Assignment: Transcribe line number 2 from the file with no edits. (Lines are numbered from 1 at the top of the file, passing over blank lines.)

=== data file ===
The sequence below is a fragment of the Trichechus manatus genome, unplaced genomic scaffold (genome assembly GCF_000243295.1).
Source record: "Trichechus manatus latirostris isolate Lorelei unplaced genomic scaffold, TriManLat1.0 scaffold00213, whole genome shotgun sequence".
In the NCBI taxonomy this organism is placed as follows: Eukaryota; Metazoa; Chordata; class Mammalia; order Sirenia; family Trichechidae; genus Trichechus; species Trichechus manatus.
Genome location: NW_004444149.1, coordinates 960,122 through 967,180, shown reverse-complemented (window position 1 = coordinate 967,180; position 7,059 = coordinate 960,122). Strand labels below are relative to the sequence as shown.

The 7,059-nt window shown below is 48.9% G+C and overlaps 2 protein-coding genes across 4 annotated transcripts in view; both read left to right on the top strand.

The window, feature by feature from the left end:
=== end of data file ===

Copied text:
Source record: "Trichechus manatus latirostris isolate Lorelei unplaced genomic scaffold, TriManLat1.0 scaffold00213, whole genome shotgun sequence".